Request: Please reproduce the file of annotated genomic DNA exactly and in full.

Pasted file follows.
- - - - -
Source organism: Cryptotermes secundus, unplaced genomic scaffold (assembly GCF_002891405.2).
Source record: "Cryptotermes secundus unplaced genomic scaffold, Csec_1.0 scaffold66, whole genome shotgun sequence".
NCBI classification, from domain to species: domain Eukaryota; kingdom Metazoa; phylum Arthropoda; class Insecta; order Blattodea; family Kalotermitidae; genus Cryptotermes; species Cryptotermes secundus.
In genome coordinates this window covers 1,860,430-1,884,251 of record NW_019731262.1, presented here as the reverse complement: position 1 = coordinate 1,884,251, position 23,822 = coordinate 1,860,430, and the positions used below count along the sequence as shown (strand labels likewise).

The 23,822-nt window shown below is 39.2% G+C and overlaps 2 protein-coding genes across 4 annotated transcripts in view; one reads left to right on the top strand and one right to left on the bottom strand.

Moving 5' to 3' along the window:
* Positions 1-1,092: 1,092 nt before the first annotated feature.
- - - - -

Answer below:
Source organism: Cryptotermes secundus, unplaced genomic scaffold (assembly GCF_002891405.2).
Source record: "Cryptotermes secundus unplaced genomic scaffold, Csec_1.0 scaffold66, whole genome shotgun sequence".
NCBI classification, from domain to species: domain Eukaryota; kingdom Metazoa; phylum Arthropoda; class Insecta; order Blattodea; family Kalotermitidae; genus Cryptotermes; species Cryptotermes secundus.
In genome coordinates this window covers 1,860,430-1,884,251 of record NW_019731262.1, presented here as the reverse complement: position 1 = coordinate 1,884,251, position 23,822 = coordinate 1,860,430, and the positions used below count along the sequence as shown (strand labels likewise).

The 23,822-nt window shown below is 39.2% G+C and overlaps 2 protein-coding genes across 4 annotated transcripts in view; one reads left to right on the top strand and one right to left on the bottom strand.

Moving 5' to 3' along the window:
* Positions 1-1,092: 1,092 nt before the first annotated feature.